WINNIPEG -- Right now they're in their teens, 20s and 30s. They will play on a big stage outdoors when the Winnipeg Jets host the Edmonton Oilers in the 2016 Tim Hortons NHL Heritage Classic on Sunday (3 p.m. ET; NHLN, SN, TVA Sports 2, NHL.TV).
But before they know it they will be in their 40s, 50s and 60s, retired. What will they remember? What will they have to celebrate? What will be their bond?
The Jets have so much potential with players like Patrik Laine and Mark Scheifele. So do the Oilers with players like Connor McDavid and Jesse Puljujarvi. The hope is they fulfill it, so one day they will feel like the Jets and Oilers old-timers did for the 2016 Rogers NHL Heritage Classic Alumni Game on Saturday, when the crowd numbered 31,317 at Investors Group Field and intros received standing ovations.
It's not about matching the original Jets, who won the World Hockey Association's Avco Cup in 1976, '78 and '79, or those great Oilers, who won the Stanley Cup in 1984, '85, '87, '88 and '90. It's not about, say, Laine becoming the next Teemu Selanne or McDavid the next Wayne Gretzky. Those are tough acts to follow. This is a different era. These are different players.
But it is about making this Heritage Classic the start of something special, not just a special event, for the fans and the players themselves. It is about inspiring and sparking new legacies.
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"That's the goal," Oilers forward Milan Lucic said. "I mean, I think you'd call me crazy if we expect to win five Cups. But to get to that point where we can have a championship team and a winning atmosphere and a winning culture is the goal, and to have them bring that around us, I think we can feed off that. We can learn something, and for me, I cherish those moments more than anything."
Both of these franchises and markets are aching for success, and each team used this opportunity to connect its alumni and current players.
The Oilers have missed the Stanley Cup Playoffs the past 10 seasons, finishing in the bottom three of the League standings six times in the last seven. They held a dinner Friday at the Canadian Museum for Human Rights, next to The Forks in the heart of Winnipeg, and arranged the seating a certain way.
McDavid sat with Dave Lumley and Al Hamilton. "Definitely great to hear their stories," McDavid said. "I think you just get a sense of what it means to be an Oiler."
Puljujarvi sat with Jari Kurri and Esa Tikkanen. "Funny guys," Puljujarvi said.
Lucic sat with Glen Sather, Craig Simpson and Steve Staios. "The Oilers are the Oilers because of them," Lucic said. "To be around that is something that's really special, so I think we all had a lot fun."
"It was one of the best events I've been involved in at the National Hockey League level," Oilers coach Todd McLellan said. "To hear them talk about the history and the past I think is really important. But they didn't talk about winning Cups. They didn't talk about having parades. They talked about what it took to get there and being good teammates and taking care of each other, and they shared those stories. It was valuable. I'd like to think our players' ears were wide open."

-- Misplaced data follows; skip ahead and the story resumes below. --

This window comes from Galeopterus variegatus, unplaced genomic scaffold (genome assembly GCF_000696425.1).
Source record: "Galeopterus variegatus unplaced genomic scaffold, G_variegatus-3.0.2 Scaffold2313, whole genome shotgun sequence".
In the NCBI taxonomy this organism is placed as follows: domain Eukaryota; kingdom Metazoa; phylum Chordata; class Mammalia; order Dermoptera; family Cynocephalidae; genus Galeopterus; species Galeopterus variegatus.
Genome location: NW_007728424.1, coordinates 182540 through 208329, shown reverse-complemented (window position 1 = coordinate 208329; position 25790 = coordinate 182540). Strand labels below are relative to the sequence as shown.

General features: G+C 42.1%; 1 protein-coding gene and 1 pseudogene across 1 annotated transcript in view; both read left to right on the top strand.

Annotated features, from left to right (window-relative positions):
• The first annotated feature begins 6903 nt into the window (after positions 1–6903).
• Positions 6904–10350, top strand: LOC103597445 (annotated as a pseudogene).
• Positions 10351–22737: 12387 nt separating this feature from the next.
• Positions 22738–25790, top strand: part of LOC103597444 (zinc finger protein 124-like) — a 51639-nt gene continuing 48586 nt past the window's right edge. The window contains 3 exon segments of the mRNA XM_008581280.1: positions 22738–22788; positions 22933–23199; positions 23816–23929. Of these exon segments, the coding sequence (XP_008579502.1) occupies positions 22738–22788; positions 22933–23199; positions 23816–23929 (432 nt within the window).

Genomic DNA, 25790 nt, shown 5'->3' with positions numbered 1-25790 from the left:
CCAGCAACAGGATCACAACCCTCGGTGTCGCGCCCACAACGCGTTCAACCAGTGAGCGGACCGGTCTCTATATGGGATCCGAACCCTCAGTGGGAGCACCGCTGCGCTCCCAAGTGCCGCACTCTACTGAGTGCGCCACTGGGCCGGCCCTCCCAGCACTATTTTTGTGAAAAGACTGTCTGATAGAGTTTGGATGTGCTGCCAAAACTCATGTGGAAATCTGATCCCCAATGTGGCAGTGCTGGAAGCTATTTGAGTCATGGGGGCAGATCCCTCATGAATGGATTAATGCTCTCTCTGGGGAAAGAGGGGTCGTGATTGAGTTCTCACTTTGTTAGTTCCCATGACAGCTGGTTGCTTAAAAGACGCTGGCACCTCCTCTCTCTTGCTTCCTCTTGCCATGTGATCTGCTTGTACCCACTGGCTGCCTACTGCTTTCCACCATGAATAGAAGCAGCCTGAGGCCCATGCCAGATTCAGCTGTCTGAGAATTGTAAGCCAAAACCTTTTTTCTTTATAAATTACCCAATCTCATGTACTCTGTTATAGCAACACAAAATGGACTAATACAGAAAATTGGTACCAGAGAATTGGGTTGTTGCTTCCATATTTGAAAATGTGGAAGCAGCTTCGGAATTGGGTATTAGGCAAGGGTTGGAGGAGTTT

The Jets have made the playoffs once in five years in Winnipeg, after making it once in 11 seasons as the Atlanta Thrashers. The franchise has never won a playoff game. The city of Winnipeg has not had an NHL team win a playoff game since 1996, when the original Jets moved to Phoenix and became the Coyotes. Winnipeg has never won the Stanley Cup.
Yes, the original Jets' history technically belongs to the Coyotes. But the new Jets have connected with the original Jets' history through this event, and Winnipeg fans always identified with it, anyway. The new Jets held a gala Friday at the RBC Convention Centre in Winnipeg, drawing 2,300 people.
Oilers alumni came over for a hot-stove discussion with Jets alumni moderated by Canadian TV icon Ron MacLean. On stage were Oilers greats like Gretzky, Mark Messier and Paul Coffey and Jets greats like Selanne, Dale Hawerchuk and Kris King. In the crowd were the current Jets.
Jets coach Paul Maurice said he wanted his players to see how the alumni sat with each other.
"You've got the Jets, and you've got the Oilers, and the Oilers clearly have a championship run," Maurice said. "They are the fastest of friends. They have a bond with each other that clearly endures today because they won together."
Maurice said he wanted his players to create a bond that would last into their later years.
Sounds like their ears were wide open.
"I think the biggest thing I take from listening to them tell stories is to enjoy the place you're in, enjoy being with your teammates, enjoy the time that you get with them and never take that for granted," Scheifele said. "When you stick together as a team, you're going to win. When you have a team that all wants to contribute and all wants to be part of something special, that's when you make something special in your team, and that's what we want to grow here."